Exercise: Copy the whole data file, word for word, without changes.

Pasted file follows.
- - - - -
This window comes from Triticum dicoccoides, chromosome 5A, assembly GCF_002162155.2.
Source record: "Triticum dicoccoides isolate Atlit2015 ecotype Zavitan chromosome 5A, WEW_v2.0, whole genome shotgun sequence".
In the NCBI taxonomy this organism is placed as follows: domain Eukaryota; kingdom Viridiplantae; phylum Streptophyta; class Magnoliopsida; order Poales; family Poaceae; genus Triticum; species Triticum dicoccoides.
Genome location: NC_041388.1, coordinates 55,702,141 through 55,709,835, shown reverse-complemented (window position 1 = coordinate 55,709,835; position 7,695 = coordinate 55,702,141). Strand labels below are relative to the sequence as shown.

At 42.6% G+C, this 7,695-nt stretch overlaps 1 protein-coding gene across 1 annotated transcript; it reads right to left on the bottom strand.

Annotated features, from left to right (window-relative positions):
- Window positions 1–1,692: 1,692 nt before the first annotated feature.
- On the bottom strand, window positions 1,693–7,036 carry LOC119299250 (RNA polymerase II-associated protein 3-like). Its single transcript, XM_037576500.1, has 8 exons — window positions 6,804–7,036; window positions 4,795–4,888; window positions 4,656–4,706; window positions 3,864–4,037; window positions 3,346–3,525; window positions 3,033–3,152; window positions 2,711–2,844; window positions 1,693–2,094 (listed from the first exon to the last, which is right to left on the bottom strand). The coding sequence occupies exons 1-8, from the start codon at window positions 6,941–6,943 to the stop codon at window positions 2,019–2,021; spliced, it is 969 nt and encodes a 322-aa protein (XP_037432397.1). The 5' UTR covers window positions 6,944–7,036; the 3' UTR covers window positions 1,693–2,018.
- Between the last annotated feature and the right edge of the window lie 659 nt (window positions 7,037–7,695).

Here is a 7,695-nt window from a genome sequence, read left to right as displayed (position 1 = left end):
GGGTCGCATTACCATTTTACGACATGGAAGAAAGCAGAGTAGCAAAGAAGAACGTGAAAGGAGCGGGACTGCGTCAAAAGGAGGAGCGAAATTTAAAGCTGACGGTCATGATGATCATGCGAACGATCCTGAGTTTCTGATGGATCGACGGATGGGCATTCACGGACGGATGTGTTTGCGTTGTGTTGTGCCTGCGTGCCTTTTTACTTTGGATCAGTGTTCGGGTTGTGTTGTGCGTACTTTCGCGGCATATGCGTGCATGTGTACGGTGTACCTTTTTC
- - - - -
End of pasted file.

This window comes from Triticum dicoccoides, chromosome 5A, assembly GCF_002162155.2.
Source record: "Triticum dicoccoides isolate Atlit2015 ecotype Zavitan chromosome 5A, WEW_v2.0, whole genome shotgun sequence".
In the NCBI taxonomy this organism is placed as follows: domain Eukaryota; kingdom Viridiplantae; phylum Streptophyta; class Magnoliopsida; order Poales; family Poaceae; genus Triticum; species Triticum dicoccoides.
Genome location: NC_041388.1, coordinates 55,702,141 through 55,709,835, shown reverse-complemented (window position 1 = coordinate 55,709,835; position 7,695 = coordinate 55,702,141). Strand labels below are relative to the sequence as shown.

At 42.6% G+C, this 7,695-nt stretch overlaps 1 protein-coding gene across 1 annotated transcript; it reads right to left on the bottom strand.

Annotated features, from left to right (window-relative positions):
- Window positions 1–1,692: 1,692 nt before the first annotated feature.
- On the bottom strand, window positions 1,693–7,036 carry LOC119299250 (RNA polymerase II-associated protein 3-like). Its single transcript, XM_037576500.1, has 8 exons — window positions 6,804–7,036; window positions 4,795–4,888; window positions 4,656–4,706; window positions 3,864–4,037; window positions 3,346–3,525; window positions 3,033–3,152; window positions 2,711–2,844; window positions 1,693–2,094 (listed from the first exon to the last, which is right to left on the bottom strand). The coding sequence occupies exons 1-8, from the start codon at window positions 6,941–6,943 to the stop codon at window positions 2,019–2,021; spliced, it is 969 nt and encodes a 322-aa protein (XP_037432397.1). The 5' UTR covers window positions 6,944–7,036; the 3' UTR covers window positions 1,693–2,018.
- Between the last annotated feature and the right edge of the window lie 659 nt (window positions 7,037–7,695).

Here is a 7,695-nt window from a genome sequence, read left to right as displayed (position 1 = left end):
GGGTCGCATTACCATTTTACGACATGGAAGAAAGCAGAGTAGCAAAGAAGAACGTGAAAGGAGCGGGACTGCGTCAAAAGGAGGAGCGAAATTTAAAGCTGACGGTCATGATGATCATGCGAACGATCCTGAGTTTCTGATGGATCGACGGATGGGCATTCACGGACGGATGTGTTTGCGTTGTGTTGTGCCTGCGTGCCTTTTTACTTTGGATCAGTGTTCGGGTTGTGTTGTGCGTACTTTCGCGGCATATGCGTGCATGTGTACGGTGTACCTTTTTC